New Zealand is off to a "concerning" start to summer, after some of the worst rainfall patterns in over a century.
A NIWA monthly climate summary for November showed we suffered rainfall levels "well below normal" and temperatures "well above average" for many parts of the country.
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"Several locations across the South Island and lower North Island observed exceptional dryness and, in some cases, came close to or broke rainfall records that had stood for over a century," NIWA meteorologist Ben Noll said.
"Low rainfall and very dry soils are concerning both from a meteorological and hydrological perspective, especially as New Zealand is heading into what is usually the driest season of the year."
Of the six main centres in November 2017, Auckland was the warmest, Auckland and Hamilton were the least sunny, Dunedin was the coldest, Christchurch was the driest, Wellington was the sunniest, and Tauranga was the wettest.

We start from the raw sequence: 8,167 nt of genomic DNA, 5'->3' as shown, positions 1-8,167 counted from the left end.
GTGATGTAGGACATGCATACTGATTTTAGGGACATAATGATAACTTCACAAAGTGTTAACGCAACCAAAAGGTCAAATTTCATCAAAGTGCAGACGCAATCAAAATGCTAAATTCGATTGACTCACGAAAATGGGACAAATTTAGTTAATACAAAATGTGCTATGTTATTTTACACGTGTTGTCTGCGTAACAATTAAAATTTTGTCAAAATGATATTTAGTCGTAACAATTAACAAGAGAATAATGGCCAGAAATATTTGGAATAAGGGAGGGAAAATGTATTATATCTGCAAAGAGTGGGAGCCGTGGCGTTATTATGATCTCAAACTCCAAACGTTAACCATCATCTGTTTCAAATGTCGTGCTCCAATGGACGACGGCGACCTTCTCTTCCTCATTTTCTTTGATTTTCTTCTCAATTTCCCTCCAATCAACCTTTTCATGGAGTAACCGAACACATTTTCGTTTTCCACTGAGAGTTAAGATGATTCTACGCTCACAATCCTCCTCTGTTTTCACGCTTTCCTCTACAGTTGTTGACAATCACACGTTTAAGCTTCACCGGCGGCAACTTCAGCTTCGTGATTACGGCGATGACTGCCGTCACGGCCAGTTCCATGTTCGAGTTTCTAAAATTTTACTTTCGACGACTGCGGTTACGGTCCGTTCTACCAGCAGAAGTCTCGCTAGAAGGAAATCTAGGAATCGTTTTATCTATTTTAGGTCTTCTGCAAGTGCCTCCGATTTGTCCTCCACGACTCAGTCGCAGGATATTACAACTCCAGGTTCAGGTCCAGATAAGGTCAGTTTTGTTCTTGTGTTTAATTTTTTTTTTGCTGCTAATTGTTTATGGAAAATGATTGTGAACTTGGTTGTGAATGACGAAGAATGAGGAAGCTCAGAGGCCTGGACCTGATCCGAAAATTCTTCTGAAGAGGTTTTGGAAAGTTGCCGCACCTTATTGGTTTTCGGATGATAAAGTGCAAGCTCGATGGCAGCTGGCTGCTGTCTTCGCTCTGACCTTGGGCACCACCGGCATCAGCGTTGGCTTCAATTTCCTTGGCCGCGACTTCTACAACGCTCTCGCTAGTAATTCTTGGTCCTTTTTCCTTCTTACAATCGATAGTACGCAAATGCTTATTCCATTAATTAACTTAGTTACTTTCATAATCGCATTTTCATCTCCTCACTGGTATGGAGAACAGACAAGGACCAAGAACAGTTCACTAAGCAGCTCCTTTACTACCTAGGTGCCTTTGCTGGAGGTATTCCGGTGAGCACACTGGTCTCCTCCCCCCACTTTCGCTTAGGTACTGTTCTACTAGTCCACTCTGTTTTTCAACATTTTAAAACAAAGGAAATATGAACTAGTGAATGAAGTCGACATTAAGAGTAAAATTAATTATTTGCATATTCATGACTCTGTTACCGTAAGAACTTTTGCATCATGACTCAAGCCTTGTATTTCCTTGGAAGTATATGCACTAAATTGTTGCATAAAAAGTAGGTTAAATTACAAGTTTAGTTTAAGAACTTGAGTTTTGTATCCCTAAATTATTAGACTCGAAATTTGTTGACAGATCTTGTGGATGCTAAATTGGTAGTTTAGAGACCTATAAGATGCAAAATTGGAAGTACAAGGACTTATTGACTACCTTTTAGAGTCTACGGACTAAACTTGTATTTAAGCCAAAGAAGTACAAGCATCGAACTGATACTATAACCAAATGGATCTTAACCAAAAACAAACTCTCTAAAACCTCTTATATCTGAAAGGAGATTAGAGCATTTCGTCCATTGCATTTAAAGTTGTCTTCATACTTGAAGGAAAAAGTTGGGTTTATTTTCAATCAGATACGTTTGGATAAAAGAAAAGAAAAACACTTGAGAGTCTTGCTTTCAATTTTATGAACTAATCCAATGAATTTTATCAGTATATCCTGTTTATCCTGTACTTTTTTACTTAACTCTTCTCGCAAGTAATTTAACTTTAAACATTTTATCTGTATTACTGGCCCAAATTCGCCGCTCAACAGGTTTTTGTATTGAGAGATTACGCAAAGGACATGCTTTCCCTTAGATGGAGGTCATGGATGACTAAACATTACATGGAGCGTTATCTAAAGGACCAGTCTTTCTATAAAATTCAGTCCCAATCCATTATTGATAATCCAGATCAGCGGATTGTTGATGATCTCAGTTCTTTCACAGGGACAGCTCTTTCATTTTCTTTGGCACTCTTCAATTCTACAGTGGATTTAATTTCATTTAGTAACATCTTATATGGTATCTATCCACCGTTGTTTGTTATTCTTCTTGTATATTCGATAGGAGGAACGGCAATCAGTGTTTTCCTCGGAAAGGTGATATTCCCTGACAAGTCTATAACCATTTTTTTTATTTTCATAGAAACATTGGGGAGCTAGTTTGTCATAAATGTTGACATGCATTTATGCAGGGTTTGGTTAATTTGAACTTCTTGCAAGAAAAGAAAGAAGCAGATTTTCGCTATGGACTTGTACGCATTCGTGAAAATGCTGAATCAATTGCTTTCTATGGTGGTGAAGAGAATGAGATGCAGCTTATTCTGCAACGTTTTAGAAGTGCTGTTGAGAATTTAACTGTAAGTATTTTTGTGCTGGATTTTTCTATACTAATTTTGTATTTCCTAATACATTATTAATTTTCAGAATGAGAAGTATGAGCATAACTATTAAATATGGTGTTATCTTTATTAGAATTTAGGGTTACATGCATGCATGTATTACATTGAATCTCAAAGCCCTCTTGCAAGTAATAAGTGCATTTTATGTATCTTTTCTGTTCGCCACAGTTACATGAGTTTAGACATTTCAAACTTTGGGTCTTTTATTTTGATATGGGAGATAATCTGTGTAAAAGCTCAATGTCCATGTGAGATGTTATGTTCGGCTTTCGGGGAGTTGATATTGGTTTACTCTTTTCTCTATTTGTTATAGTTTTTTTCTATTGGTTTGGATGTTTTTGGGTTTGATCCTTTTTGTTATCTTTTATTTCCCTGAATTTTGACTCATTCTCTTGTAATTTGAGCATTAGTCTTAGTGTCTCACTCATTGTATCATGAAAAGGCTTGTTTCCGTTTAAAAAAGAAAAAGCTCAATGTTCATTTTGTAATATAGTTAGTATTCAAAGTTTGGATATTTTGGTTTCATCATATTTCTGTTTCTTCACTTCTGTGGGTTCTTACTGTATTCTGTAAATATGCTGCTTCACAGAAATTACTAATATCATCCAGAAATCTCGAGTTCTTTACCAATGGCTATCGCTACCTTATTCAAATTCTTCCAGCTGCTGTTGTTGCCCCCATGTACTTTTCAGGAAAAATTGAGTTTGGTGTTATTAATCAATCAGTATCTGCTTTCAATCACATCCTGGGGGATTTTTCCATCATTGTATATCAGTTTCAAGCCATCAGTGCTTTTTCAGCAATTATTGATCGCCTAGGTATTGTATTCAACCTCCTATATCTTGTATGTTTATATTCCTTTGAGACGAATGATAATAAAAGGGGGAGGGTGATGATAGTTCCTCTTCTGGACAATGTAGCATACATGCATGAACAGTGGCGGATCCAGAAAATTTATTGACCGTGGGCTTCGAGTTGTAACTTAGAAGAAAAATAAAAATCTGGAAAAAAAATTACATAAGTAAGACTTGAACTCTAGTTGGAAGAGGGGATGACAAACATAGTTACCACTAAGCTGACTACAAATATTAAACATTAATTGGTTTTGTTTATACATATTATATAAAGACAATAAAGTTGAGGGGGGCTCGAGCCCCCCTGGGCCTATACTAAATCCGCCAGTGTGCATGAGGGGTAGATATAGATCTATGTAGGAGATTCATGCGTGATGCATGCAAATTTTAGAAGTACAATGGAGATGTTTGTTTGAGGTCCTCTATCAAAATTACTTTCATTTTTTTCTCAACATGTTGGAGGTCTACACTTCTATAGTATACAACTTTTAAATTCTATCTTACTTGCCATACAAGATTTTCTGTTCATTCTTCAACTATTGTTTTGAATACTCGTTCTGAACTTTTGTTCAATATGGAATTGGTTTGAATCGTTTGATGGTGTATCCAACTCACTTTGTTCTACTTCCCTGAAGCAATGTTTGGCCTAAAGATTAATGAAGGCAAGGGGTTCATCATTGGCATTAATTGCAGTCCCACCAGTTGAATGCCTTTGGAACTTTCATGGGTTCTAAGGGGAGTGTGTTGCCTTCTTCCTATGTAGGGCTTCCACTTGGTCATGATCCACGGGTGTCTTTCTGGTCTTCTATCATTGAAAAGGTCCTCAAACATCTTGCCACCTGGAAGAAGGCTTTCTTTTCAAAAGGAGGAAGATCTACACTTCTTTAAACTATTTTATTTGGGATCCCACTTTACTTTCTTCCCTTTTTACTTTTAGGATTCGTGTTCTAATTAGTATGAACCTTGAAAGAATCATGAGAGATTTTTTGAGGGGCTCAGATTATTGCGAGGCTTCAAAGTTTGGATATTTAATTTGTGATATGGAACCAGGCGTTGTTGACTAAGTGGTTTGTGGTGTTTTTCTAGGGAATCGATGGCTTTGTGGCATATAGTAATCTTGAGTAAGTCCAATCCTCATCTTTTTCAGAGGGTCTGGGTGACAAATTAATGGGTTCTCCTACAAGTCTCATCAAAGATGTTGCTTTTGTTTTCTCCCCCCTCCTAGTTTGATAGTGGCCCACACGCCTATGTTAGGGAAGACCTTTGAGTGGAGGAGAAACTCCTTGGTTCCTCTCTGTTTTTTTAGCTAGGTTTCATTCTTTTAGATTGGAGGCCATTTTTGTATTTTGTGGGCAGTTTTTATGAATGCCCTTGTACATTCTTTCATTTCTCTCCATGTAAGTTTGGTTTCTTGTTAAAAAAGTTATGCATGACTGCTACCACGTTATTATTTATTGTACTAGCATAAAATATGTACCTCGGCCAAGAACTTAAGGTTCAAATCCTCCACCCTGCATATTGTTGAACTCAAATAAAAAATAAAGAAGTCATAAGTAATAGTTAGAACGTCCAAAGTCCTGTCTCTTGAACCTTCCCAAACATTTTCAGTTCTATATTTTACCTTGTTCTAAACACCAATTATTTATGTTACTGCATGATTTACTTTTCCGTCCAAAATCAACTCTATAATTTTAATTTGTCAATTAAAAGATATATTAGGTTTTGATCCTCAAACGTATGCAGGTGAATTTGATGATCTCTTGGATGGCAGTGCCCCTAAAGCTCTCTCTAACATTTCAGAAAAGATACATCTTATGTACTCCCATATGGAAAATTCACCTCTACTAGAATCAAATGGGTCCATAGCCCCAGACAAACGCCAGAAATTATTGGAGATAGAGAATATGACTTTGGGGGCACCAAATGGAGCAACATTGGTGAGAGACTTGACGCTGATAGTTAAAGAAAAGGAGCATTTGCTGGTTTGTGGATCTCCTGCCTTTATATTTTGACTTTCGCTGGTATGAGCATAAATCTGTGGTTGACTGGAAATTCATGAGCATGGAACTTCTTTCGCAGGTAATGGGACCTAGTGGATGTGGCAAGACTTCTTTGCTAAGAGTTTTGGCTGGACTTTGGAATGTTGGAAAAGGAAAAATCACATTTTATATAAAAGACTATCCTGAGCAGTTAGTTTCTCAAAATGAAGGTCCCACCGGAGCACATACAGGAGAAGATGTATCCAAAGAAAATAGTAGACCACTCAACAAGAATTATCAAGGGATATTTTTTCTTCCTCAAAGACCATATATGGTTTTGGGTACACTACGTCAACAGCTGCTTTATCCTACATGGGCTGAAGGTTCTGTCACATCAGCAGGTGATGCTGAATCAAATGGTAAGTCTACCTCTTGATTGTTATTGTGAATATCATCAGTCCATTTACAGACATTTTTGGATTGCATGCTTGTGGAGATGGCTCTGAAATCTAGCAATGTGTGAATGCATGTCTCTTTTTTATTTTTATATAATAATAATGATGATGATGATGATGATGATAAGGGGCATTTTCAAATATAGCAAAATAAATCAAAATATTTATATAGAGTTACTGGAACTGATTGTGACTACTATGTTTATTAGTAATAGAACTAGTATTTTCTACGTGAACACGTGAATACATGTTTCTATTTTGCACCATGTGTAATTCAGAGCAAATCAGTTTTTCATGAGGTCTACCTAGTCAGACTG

No rainfall was recorded in Orari at all for the first time in 120 years. Christchurch and Lincoln had a 35-day dry spells.
The highest temperature was 33.3degC, observed at Cromwell, and the lowest was -1.6degC, observed at Hanmer Forest.
Sea surface temperatures soared to record or near-record levels. SSTs were generally 1degC to 3degC above average for the time of year and up to 6degC above average in some areas.
When extreme weather events occurred, they caused floods, thunderstorms and lightning strikes.
Children had to be helped to school by police in Thames after flooding and broken powerlines left a road impassable.
A cold pocket of air caused several heavy showers and thunderstorms across the upper North Island. Cars were belted with hail, and cloud to ground lightning struck across the Auckland region.
Thunderstorms around Taranaki also caused ping pong ball-sized hail in Urenui.